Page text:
f(f(x)) = f(x)As a Data Engineer, the concept of idempotency is very important: it ensures that running a pipeline several times will not create duplicates or fail by deleting data.
Other test patterns
Reversible Operation pattern
Applying an operation and its opposite should return to the initial state, it is sometimes called Encoder Decoder pattern or There And Back Again
“Should not explode” pattern
System robustness testing
For the example, we take an API but this pattern works for all systems that must be robust to data returned by other systems and not return unexpected errors (here the expected codes are 200, 401, 400 and 404, all other codes would be unexpected)
Old-New or Naive-Complex (or Testing Oracle)
Legacy vs New implementation or New implementation vs Brute Force
Here, we have already an implementation that produces the right outputs, but we want to improve the way we produce it (like refactoring to get a better code or to get some performance improvements). Thanks to Hypothesis, we will be able to generate tons of outputs to challenge our new implementation and get some confidence about it.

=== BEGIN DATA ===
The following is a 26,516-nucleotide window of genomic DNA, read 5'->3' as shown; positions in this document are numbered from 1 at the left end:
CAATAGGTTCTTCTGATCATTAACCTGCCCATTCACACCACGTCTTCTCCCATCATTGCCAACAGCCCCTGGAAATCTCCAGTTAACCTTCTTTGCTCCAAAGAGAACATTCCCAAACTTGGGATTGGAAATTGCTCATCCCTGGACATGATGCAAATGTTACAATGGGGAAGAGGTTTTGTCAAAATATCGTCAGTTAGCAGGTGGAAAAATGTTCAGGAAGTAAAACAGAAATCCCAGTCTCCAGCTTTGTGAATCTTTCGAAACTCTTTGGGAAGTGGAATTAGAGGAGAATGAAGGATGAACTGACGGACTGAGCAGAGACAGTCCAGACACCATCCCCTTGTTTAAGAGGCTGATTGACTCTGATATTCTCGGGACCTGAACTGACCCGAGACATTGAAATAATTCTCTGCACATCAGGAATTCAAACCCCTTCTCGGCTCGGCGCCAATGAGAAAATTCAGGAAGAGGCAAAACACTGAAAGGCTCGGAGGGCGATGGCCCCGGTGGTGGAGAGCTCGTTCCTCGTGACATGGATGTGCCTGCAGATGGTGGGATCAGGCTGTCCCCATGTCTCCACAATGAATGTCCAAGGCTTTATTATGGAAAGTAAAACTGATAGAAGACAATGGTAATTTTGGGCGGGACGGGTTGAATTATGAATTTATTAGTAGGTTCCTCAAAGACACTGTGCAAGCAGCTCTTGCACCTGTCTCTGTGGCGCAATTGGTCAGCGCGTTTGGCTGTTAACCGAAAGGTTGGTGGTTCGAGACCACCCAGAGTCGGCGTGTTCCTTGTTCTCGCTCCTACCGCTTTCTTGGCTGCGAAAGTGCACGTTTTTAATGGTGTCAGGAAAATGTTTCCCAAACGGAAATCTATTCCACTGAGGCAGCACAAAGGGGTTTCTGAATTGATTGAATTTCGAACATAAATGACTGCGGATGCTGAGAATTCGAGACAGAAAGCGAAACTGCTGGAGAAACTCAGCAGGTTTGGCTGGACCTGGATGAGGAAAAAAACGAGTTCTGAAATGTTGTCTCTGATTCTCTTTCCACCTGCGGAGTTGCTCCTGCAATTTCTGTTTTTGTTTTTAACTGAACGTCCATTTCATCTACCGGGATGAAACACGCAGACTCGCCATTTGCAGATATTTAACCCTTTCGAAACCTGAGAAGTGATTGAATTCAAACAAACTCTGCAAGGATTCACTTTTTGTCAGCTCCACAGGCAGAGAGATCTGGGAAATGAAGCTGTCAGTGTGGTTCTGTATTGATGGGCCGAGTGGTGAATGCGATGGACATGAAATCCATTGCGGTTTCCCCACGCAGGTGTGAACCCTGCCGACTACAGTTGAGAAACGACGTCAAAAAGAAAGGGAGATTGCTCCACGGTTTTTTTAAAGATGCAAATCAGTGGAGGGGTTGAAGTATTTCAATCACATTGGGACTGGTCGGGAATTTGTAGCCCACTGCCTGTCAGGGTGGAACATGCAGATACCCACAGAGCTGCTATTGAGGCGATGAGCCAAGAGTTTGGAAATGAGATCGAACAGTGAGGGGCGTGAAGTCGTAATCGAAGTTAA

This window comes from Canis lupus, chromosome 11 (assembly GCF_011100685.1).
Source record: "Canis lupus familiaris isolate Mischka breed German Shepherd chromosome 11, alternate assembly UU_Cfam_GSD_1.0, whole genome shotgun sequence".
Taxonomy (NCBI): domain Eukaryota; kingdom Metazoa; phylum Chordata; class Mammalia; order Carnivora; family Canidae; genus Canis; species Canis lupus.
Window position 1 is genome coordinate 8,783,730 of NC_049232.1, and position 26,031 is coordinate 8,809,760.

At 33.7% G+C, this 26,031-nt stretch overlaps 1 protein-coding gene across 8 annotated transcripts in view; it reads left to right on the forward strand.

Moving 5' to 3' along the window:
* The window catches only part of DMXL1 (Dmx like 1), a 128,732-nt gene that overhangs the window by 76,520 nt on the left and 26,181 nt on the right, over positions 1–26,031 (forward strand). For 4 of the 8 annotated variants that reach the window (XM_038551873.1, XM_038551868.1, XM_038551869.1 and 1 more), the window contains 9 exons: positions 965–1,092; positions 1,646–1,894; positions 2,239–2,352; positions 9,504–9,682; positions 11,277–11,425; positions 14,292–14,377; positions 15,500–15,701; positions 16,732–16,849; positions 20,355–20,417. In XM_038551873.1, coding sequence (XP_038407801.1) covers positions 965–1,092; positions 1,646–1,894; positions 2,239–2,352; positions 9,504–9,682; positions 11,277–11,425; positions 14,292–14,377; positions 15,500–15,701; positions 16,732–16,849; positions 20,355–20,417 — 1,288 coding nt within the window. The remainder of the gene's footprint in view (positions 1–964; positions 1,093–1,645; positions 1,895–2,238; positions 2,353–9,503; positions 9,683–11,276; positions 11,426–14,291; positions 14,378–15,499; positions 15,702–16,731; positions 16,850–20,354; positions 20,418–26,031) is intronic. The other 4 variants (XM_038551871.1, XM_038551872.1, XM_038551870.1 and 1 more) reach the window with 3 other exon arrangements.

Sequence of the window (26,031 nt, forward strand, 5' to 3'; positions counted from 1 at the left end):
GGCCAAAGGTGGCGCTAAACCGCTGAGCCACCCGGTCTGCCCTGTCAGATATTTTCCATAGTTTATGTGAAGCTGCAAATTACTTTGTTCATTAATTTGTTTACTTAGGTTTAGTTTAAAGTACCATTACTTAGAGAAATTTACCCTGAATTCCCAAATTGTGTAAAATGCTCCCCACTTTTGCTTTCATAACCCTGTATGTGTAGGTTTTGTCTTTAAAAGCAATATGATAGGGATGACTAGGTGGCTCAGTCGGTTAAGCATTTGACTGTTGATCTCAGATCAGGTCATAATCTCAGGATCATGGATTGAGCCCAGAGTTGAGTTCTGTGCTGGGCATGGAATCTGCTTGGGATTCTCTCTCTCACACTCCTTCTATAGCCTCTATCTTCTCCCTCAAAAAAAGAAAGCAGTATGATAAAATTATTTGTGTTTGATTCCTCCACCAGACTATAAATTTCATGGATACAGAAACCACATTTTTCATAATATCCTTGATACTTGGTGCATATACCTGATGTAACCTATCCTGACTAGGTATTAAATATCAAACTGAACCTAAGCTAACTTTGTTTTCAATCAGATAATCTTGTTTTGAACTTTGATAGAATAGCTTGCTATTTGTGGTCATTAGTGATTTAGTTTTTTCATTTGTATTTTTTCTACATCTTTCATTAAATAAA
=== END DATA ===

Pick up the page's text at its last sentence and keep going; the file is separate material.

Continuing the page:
No unexpected changes
Some operations should not modify some attributes of our elements, for example, a sort algorithm, should not modify the length of our list. Testing this property gives us confidence that a part of our behavior is correct, but not all the functions (we don’t check directly the sorting algorithm).
Hard to prove, easy to verify
For some problems, it is quite easy to verify the good behavior, like the max product of a list (we only have to check if the output is greater or equal to two different elements of the list)
PBT is an additional tool in the software craftsman's toolbox. It allows one to gain confidence and reliability when developing new features. It remains complementary to classical unit tests because properties only cover a limited area of the behavior of our functions. Properties are sometimes difficult to find and force us to think about them before developing.
The tests can be long to run, that's why I invite you to define locally the number of iterations per test quite low (<100) but in the CI to increase it (>1000) thanks to the decorator
hypothesis.settings(max_example=<nb_examples>). This will reduce the execution time locally, therefore, improve the feedback loop.
Unit tests alone are not enough in all cases, and that is why we have to do end-to-end tests. At Sicara we are aware of this and we have a great article that demonstrates how to create data pipeline tests.
Thank you very much and see you next time for a concrete example of property testing!